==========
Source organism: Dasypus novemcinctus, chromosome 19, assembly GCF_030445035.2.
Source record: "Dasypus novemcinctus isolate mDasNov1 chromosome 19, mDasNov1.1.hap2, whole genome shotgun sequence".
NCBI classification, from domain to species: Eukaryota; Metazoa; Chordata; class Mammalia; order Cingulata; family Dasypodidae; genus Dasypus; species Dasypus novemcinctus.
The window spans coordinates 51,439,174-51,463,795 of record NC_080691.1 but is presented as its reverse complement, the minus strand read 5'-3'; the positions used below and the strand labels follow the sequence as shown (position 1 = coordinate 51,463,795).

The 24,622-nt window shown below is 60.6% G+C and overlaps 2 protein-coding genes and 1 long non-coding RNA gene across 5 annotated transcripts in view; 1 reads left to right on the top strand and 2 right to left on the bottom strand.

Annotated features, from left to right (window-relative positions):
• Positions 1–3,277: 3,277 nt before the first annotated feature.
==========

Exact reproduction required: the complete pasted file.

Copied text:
Source organism: Dasypus novemcinctus, chromosome 19, assembly GCF_030445035.2.
Source record: "Dasypus novemcinctus isolate mDasNov1 chromosome 19, mDasNov1.1.hap2, whole genome shotgun sequence".
NCBI classification, from domain to species: Eukaryota; Metazoa; Chordata; class Mammalia; order Cingulata; family Dasypodidae; genus Dasypus; species Dasypus novemcinctus.
The window spans coordinates 51,439,174-51,463,795 of record NC_080691.1 but is presented as its reverse complement, the minus strand read 5'-3'; the positions used below and the strand labels follow the sequence as shown (position 1 = coordinate 51,463,795).

The 24,622-nt window shown below is 60.6% G+C and overlaps 2 protein-coding genes and 1 long non-coding RNA gene across 5 annotated transcripts in view; 1 reads left to right on the top strand and 2 right to left on the bottom strand.

Annotated features, from left to right (window-relative positions):
• Positions 1–3,277: 3,277 nt before the first annotated feature.